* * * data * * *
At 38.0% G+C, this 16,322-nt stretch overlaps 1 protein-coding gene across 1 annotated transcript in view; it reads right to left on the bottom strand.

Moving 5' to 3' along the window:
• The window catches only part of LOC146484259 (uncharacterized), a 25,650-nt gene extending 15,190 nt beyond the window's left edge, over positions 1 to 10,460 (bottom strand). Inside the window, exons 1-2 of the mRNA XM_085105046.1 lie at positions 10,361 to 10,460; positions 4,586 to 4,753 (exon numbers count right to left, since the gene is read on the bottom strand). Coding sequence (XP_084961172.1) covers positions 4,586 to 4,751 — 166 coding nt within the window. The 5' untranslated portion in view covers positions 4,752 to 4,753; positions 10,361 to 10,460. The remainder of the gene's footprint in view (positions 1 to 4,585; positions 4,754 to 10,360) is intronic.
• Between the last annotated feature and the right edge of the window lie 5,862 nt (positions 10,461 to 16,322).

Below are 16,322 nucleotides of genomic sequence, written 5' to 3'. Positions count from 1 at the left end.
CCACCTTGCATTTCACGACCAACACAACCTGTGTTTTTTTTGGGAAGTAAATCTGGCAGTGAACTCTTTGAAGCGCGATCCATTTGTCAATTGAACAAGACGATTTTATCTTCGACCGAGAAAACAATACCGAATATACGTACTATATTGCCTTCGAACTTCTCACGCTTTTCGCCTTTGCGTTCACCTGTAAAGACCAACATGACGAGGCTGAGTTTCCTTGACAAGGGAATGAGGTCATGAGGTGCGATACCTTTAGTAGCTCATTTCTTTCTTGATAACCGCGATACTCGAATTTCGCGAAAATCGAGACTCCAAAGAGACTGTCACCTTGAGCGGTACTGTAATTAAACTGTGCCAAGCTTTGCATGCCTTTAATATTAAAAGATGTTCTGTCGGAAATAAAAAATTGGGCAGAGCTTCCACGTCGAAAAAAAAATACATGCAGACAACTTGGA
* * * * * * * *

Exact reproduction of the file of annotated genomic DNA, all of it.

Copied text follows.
At 38.0% G+C, this 16,322-nt stretch overlaps 1 protein-coding gene across 1 annotated transcript in view; it reads right to left on the bottom strand.

Moving 5' to 3' along the window:
• The window catches only part of LOC146484259 (uncharacterized), a 25,650-nt gene extending 15,190 nt beyond the window's left edge, over positions 1 to 10,460 (bottom strand). Inside the window, exons 1-2 of the mRNA XM_085105046.1 lie at positions 10,361 to 10,460; positions 4,586 to 4,753 (exon numbers count right to left, since the gene is read on the bottom strand). Coding sequence (XP_084961172.1) covers positions 4,586 to 4,751 — 166 coding nt within the window. The 5' untranslated portion in view covers positions 4,752 to 4,753; positions 10,361 to 10,460. The remainder of the gene's footprint in view (positions 1 to 4,585; positions 4,754 to 10,360) is intronic.
• Between the last annotated feature and the right edge of the window lie 5,862 nt (positions 10,461 to 16,322).

Below are 16,322 nucleotides of genomic sequence, written 5' to 3'. Positions count from 1 at the left end.
CCACCTTGCATTTCACGACCAACACAACCTGTGTTTTTTTTGGGAAGTAAATCTGGCAGTGAACTCTTTGAAGCGCGATCCATTTGTCAATTGAACAAGACGATTTTATCTTCGACCGAGAAAACAATACCGAATATACGTACTATATTGCCTTCGAACTTCTCACGCTTTTCGCCTTTGCGTTCACCTGTAAAGACCAACATGACGAGGCTGAGTTTCCTTGACAAGGGAATGAGGTCATGAGGTGCGATACCTTTAGTAGCTCATTTCTTTCTTGATAACCGCGATACTCGAATTTCGCGAAAATCGAGACTCCAAAGAGACTGTCACCTTGAGCGGTACTGTAATTAAACTGTGCCAAGCTTTGCATGCCTTTAATATTAAAAGATGTTCTGTCGGAAATAAAAAATTGGGCAGAGCTTCCACGTCGAAAAAAAAATACATGCAGACAACTTGGA